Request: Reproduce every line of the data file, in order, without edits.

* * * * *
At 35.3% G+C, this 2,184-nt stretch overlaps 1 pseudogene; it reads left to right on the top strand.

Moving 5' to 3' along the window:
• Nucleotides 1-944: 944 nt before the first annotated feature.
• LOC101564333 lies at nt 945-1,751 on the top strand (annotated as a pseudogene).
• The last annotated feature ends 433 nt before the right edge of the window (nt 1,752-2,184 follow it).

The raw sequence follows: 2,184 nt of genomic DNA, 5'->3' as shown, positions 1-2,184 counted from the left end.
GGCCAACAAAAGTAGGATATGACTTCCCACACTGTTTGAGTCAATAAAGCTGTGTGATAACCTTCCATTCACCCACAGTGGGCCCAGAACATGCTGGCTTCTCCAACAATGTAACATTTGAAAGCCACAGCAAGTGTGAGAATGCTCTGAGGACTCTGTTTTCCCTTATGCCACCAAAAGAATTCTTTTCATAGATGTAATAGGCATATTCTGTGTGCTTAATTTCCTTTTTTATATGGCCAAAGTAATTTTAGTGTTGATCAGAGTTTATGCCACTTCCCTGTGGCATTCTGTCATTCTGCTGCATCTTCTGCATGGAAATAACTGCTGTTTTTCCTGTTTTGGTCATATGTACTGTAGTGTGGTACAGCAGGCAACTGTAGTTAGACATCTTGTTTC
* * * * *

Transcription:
At 35.3% G+C, this 2,184-nt stretch overlaps 1 pseudogene; it reads left to right on the top strand.

Moving 5' to 3' along the window:
• Nucleotides 1-944: 944 nt before the first annotated feature.
• LOC101564333 lies at nt 945-1,751 on the top strand (annotated as a pseudogene).
• The last annotated feature ends 433 nt before the right edge of the window (nt 1,752-2,184 follow it).

The raw sequence follows: 2,184 nt of genomic DNA, 5'->3' as shown, positions 1-2,184 counted from the left end.
GGCCAACAAAAGTAGGATATGACTTCCCACACTGTTTGAGTCAATAAAGCTGTGTGATAACCTTCCATTCACCCACAGTGGGCCCAGAACATGCTGGCTTCTCCAACAATGTAACATTTGAAAGCCACAGCAAGTGTGAGAATGCTCTGAGGACTCTGTTTTCCCTTATGCCACCAAAAGAATTCTTTTCATAGATGTAATAGGCATATTCTGTGTGCTTAATTTCCTTTTTTATATGGCCAAAGTAATTTTAGTGTTGATCAGAGTTTATGCCACTTCCCTGTGGCATTCTGTCATTCTGCTGCATCTTCTGCATGGAAATAACTGCTGTTTTTCCTGTTTTGGTCATATGTACTGTAGTGTGGTACAGCAGGCAACTGTAGTTAGACATCTTGTTTC